Some of the burner boys are now my good friends, and I feel terribly for them. I have asked about 30 of them, and none seemed to have any idea about the Government's plan to construct an e-waste recycling facility to employ them.
How do you attempt to solve something as complex as Agbogbloshie without involving the people directly? And won't collect even a small amount of data to get a head start over the situation?
You probably don't understand the culture of Agbogbloshie, if you think a sit-down with the GASDA leadership is the same thing as sampling opinion from the scrapyard. Far from it.
Yes, it can get tough trying to get good data or closer to indigenous people in some poorer communities, sometimes. Is that an excuse to look at the problem on the surface and throw some money at it? Most likely not.
An observation. Not just about Agbogbloshie, but anytime I have attempted to get closer to understand a problem (mostly low-income families or poverty-related livelihood strategies), I always got the sense that my intentions were misconstrued as malice towards them. I guess that is probably because what we on the outside see as a problem is often their attempted solution to tackle another problem. Disrupting this is not always welcomed.
An example. On an air pollution awareness campaign in late 2018, a slaughterhouse worker at Jamestown in Accra attempted to assault me and two journalists who had come to report on the campaign. Ran into the same guy a couple of weeks back while in the area. He gave me the middle finger and threatened me with physical violence if I attempt to go anywhere near his territory again. My deeds? I only suggested they find an alternative to the use of scrap tires to singe livestock (health and air pollution-wise). This didn’t go down too well with him.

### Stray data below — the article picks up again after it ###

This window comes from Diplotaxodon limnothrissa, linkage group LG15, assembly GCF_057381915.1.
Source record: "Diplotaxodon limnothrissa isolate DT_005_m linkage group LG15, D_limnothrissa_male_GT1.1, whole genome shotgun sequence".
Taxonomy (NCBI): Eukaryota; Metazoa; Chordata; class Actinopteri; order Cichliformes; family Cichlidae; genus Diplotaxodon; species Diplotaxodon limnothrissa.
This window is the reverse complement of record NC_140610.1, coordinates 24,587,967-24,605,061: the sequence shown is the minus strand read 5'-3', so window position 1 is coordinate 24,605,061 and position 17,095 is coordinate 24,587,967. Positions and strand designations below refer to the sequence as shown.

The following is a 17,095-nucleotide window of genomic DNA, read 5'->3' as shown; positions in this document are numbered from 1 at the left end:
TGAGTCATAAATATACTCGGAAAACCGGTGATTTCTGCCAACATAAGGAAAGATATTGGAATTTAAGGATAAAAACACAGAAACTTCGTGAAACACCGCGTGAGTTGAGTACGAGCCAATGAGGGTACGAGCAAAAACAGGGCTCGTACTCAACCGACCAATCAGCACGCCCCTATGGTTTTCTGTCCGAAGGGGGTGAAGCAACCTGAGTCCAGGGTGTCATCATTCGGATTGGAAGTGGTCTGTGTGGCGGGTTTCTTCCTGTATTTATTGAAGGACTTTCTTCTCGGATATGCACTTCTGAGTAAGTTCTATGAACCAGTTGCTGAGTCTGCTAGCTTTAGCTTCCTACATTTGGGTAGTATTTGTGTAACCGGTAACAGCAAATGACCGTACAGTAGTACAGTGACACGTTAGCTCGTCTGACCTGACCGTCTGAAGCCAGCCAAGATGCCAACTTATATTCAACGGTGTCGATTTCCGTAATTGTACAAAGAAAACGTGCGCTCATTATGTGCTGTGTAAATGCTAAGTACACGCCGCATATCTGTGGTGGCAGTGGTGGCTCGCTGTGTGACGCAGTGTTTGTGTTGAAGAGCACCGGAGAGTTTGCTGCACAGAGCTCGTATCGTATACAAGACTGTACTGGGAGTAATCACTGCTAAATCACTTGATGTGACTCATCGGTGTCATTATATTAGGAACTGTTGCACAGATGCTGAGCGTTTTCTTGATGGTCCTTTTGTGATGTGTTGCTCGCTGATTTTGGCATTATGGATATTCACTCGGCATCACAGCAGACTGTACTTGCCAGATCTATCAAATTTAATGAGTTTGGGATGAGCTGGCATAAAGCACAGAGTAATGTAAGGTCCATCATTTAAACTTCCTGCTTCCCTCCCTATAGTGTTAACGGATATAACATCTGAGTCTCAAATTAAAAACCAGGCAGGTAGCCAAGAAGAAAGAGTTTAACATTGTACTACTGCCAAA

Yes, it's tough sometimes with the locals, but just throwing money at problems doesn't help much either.
Any solution without taking into account the bulging youth population in the nearby 'Sodom and Gomorrah' and the other settlements won't help much, in my estimation.
'Sodom and Gomorrah' and the Agbogbloshie scrapyard are intrinsically linked.
There are tens of thousands of economic refugees living in the nearby settlements. Take 10,000 out of the scrapyard today and there would be another 10,000 the following day to replace them.
Books, articles, and theories do not offer enough perspectives on developing countries such as Ghana.
You still have a low-literate population (only 3.1% of population 3 years and older had a bachelor's degree in Ghana in 2016 ), rent-seeking, neopatrimonialism, patron-clientelism networks, primordial royalties, and colonial structures that continue to reinforce the power of the African elite over the poor, to deal with in 2021.
Conceptualized solutions to problems drawn up in Berlin, London or DC, without the perspectives and involvement of the targeted country's indigenous people (not government officials), have not worked very well in the last 70 years.
Agbogbloshie is one hell of a messy place. Good luck tackling it!
Please leave your comments below, and let us know what you think!
1. https://www.jstor.org/action/doBasicSearch?Query=post-development+theory&acc=on&wc=on&fc=off&group=none (Retrieved March, 2019) ↩
2. http://www.ghananewsagency.org/science/ghana-s-biggest-e-waste-yard-receives-face-lift--147528 (Retrieved March, 2019)↩
3. http://www.fao.org/3/a-i6369e.pdf (Retrieved March, 2019)↩
4. https://www.lumes.lu.se/sites/lumes.lu.se/files/frederick_armah.pdf (Retrieved March, 2019)↩